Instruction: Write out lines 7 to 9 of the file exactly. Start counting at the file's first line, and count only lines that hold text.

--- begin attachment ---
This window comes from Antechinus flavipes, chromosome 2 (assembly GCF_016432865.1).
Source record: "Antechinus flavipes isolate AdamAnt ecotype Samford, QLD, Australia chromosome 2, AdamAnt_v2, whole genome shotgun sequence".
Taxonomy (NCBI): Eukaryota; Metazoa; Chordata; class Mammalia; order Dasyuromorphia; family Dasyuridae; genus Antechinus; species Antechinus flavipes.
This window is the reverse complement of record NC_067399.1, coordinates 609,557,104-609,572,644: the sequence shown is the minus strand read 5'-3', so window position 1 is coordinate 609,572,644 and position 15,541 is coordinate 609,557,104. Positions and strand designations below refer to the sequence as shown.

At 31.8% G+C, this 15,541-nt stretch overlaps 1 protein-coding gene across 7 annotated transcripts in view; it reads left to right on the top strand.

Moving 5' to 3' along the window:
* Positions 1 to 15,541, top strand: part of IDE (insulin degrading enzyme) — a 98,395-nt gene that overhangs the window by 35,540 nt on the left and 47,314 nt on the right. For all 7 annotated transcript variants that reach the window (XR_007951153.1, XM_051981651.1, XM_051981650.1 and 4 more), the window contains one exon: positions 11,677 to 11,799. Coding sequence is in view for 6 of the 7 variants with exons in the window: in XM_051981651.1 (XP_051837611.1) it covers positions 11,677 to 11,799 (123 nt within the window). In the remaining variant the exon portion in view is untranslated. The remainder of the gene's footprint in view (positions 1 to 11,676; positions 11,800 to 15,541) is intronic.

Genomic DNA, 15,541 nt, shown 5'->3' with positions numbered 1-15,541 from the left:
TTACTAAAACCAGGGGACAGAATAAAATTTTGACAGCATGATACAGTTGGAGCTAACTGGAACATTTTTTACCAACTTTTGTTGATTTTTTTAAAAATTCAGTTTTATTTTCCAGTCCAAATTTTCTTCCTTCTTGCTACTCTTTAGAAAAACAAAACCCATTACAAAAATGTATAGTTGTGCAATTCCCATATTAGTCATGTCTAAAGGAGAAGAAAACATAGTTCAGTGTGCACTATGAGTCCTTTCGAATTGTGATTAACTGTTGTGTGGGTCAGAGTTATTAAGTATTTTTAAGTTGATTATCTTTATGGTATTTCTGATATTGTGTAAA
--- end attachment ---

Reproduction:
* Positions 1 to 15,541, top strand: part of IDE (insulin degrading enzyme) — a 98,395-nt gene that overhangs the window by 35,540 nt on the left and 47,314 nt on the right. For all 7 annotated transcript variants that reach the window (XR_007951153.1, XM_051981651.1, XM_051981650.1 and 4 more), the window contains one exon: positions 11,677 to 11,799. Coding sequence is in view for 6 of the 7 variants with exons in the window: in XM_051981651.1 (XP_051837611.1) it covers positions 11,677 to 11,799 (123 nt within the window). In the remaining variant the exon portion in view is untranslated. The remainder of the gene's footprint in view (positions 1 to 11,676; positions 11,800 to 15,541) is intronic.

Genomic DNA, 15,541 nt, shown 5'->3' with positions numbered 1-15,541 from the left:
TTACTAAAACCAGGGGACAGAATAAAATTTTGACAGCATGATACAGTTGGAGCTAACTGGAACATTTTTTACCAACTTTTGTTGATTTTTTTAAAAATTCAGTTTTATTTTCCAGTCCAAATTTTCTTCCTTCTTGCTACTCTTTAGAAAAACAAAACCCATTACAAAAATGTATAGTTGTGCAATTCCCATATTAGTCATGTCTAAAGGAGAAGAAAACATAGTTCAGTGTGCACTATGAGTCCTTTCGAATTGTGATTAACTGTTGTGTGGGTCAGAGTTATTAAGTATTTTTAAGTTGATTATCTTTATGGTATTTCTGATATTGTGTAAA